Role of the Chairman in risk managementApril 4, 2023 2023-05-08 7:17
Role of the Chairman in risk management
Role of the Chairman in risk management
Kodak’ was a leading brand for over a hundred years. Its descent into Chapter 11 bankruptcy in 2012 represented a strategic failure to reinvent itself and a missed opportunity to adopt the very digital technology that it had itself invented in 1975. Kodak was ultimately unable to take strategic risk. Internally, Kodak saw itself as a chemical film business – it saw its own invention of digital imaging technology as a threat to its very existence, rather than as the ‘disruptive technology’ that would revolutionise the photographic business.
BP plc is a major oil and gas company with a proud history dating back to 1909. Privatisation in the 1980s was followed by a series of mega-mergers in the 1990s that doubled its scale and operations. An explosion at the, previously Amoco-owned, Texas City refinery 2005 killed 15 workers and injured up to 500 others: over 40,000 nearby residents were also impacted by the resulting incident. This left the company’s reputation exposed in the lead up to the subsequent Deep Water Horizon well explosion in 2010. In the immediate aftermath of that incident, the company lost 55% of its market value with its share price plummeting from $60 to $27: negotiations to determine its ultimate liability for the disaster continue to this day, and its share price remains depressed compared with pre-incident levels. Investigations following the two incidents concluded that BP had failed to connect the ideals of its board and day-to-day operations. As the Baker Report put it, “Ultimately, that represented a failure of leadership”.
Business has always involved risk, indeed risk taking is the very essence of all business. So why do firms sometimes get it so catastrophically wrong, why is it that risk management is so very often equated with corporate governance, and what does all this mean for the role of boards, and specifically, chairmen?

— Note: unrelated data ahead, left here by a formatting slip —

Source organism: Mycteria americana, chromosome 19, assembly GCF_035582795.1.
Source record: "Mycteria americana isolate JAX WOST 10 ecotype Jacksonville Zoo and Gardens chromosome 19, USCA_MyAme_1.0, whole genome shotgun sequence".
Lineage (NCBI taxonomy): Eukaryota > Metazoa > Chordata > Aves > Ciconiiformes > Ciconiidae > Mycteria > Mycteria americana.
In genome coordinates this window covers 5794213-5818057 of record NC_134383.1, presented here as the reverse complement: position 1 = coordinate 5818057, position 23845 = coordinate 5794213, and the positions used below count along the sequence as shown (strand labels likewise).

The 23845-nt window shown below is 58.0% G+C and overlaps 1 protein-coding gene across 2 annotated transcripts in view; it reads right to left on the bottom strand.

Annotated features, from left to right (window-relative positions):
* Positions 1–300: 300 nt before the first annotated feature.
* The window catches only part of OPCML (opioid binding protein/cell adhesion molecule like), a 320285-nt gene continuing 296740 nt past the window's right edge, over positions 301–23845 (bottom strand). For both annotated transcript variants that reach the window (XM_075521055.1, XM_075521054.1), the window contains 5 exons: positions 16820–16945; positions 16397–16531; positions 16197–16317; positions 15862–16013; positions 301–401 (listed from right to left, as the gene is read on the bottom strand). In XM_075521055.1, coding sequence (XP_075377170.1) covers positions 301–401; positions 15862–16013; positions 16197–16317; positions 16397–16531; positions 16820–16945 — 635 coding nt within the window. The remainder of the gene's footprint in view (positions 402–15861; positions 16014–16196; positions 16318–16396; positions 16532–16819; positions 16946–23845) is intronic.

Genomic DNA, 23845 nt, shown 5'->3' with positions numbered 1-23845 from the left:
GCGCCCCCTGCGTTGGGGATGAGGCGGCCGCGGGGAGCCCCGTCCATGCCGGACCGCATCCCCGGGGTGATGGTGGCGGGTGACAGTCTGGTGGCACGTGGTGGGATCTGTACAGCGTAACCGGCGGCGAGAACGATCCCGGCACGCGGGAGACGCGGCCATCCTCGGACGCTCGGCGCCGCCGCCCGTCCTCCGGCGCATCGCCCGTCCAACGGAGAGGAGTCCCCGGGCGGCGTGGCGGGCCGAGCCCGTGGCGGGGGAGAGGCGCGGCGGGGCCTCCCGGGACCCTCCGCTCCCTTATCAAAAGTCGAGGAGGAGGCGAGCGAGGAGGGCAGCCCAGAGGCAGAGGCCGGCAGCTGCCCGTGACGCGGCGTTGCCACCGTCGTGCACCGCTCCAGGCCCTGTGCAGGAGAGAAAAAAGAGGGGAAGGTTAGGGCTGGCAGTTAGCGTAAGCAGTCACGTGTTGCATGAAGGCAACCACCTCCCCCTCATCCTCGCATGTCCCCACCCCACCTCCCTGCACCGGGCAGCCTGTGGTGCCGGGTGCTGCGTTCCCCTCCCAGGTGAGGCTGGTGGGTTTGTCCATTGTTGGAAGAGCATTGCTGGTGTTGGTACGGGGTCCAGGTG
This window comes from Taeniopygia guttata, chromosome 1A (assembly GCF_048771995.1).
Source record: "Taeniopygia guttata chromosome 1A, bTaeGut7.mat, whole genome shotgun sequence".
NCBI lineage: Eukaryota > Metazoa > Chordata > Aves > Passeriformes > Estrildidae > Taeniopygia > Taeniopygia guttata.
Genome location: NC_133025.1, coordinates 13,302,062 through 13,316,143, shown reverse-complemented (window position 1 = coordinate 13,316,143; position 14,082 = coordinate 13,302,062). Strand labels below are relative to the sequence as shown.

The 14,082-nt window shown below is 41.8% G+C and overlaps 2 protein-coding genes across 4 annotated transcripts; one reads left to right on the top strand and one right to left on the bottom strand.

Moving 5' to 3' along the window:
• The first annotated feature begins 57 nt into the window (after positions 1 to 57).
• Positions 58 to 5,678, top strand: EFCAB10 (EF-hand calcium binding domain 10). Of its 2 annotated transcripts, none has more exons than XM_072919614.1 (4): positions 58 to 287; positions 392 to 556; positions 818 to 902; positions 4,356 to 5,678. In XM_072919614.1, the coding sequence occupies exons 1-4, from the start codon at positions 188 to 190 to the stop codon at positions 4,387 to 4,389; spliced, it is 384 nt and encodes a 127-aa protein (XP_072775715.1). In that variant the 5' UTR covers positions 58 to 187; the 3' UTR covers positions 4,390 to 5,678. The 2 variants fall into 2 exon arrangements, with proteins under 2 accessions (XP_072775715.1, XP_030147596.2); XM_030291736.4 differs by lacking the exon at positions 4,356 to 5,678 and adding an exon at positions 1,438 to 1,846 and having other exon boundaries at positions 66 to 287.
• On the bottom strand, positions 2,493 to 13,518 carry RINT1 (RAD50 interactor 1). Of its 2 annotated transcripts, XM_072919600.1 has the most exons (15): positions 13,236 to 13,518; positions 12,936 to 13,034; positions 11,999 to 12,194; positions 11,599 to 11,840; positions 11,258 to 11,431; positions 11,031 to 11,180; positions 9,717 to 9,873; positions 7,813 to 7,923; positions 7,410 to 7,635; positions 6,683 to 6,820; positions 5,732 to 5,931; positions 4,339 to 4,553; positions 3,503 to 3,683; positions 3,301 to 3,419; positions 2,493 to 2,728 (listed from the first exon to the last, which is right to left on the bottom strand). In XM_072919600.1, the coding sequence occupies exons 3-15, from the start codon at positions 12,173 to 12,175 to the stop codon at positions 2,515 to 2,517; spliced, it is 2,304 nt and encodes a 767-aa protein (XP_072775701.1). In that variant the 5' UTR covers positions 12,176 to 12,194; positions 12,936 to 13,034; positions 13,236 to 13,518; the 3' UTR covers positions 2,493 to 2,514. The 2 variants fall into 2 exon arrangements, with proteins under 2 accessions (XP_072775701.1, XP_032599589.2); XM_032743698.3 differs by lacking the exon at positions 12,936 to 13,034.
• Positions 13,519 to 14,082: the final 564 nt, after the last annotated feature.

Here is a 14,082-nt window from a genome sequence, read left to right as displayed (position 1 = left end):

What is risk management?
One very well-accepted definition of risk is ‘the effect of uncertainty on objectives’. Every business strives to achieve its vision by making decisions, and does so in the context of both external
(market/political/economic/social/technological/legal/environmental) and internal (organisational/cultural) environments, in each of which exist uncertainty. Risk therefore has an upside, as well as an obvious downside. In other words, risk in neither inherently good nor inherently bad.
It is, rather, a simple business concept that can and should be described and managed using straightforward business language, not the huge range of acronyms beloved by some consultants.
Effective risk management should be fully integrated into business operations and processes, as well as into strategic planning and change programmes.
By contrast, corporate governance comprises the system, policies, processes, resources, skills and culture deployed to ensure a business and its people achieve both external and internal legal and regulatory compliance requirements. Governance holds organisations to account.
Both risk management and corporate governance matter tremendously but they are different disciplines requiring different focuses from boards and their chairmen.
This article focuses on the role of boards and their chairmen in risk management.
The International Standard for risk management, ISO 31000:2009, defines three key components: principles, process and framework. These describe, respectively, (1) its purpose and approach, (2) how it should be embedded, tailored and applied, and (3) the organisation, policies and processes required.